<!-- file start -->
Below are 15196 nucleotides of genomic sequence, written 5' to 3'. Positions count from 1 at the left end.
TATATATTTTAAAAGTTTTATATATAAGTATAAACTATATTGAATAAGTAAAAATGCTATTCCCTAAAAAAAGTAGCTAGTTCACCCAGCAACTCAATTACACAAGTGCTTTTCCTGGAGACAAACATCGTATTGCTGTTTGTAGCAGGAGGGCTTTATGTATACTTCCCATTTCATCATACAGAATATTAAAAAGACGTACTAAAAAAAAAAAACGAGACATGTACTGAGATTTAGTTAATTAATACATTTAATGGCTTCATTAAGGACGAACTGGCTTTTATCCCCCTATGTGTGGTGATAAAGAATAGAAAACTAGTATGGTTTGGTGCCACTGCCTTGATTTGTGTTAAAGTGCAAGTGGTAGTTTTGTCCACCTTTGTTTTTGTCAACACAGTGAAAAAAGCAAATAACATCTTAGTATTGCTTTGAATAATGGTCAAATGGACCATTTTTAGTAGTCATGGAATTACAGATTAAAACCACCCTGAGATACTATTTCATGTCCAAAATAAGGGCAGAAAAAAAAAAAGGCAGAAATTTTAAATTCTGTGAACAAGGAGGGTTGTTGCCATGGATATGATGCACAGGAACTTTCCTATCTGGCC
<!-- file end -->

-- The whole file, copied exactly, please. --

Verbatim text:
Below are 15196 nucleotides of genomic sequence, written 5' to 3'. Positions count from 1 at the left end.
TATATATTTTAAAAGTTTTATATATAAGTATAAACTATATTGAATAAGTAAAAATGCTATTCCCTAAAAAAAGTAGCTAGTTCACCCAGCAACTCAATTACACAAGTGCTTTTCCTGGAGACAAACATCGTATTGCTGTTTGTAGCAGGAGGGCTTTATGTATACTTCCCATTTCATCATACAGAATATTAAAAAGACGTACTAAAAAAAAAAAACGAGACATGTACTGAGATTTAGTTAATTAATACATTTAATGGCTTCATTAAGGACGAACTGGCTTTTATCCCCCTATGTGTGGTGATAAAGAATAGAAAACTAGTATGGTTTGGTGCCACTGCCTTGATTTGTGTTAAAGTGCAAGTGGTAGTTTTGTCCACCTTTGTTTTTGTCAACACAGTGAAAAAAGCAAATAACATCTTAGTATTGCTTTGAATAATGGTCAAATGGACCATTTTTAGTAGTCATGGAATTACAGATTAAAACCACCCTGAGATACTATTTCATGTCCAAAATAAGGGCAGAAAAAAAAAAAGGCAGAAATTTTAAATTCTGTGAACAAGGAGGGTTGTTGCCATGGATATGATGCACAGGAACTTTCCTATCTGGCC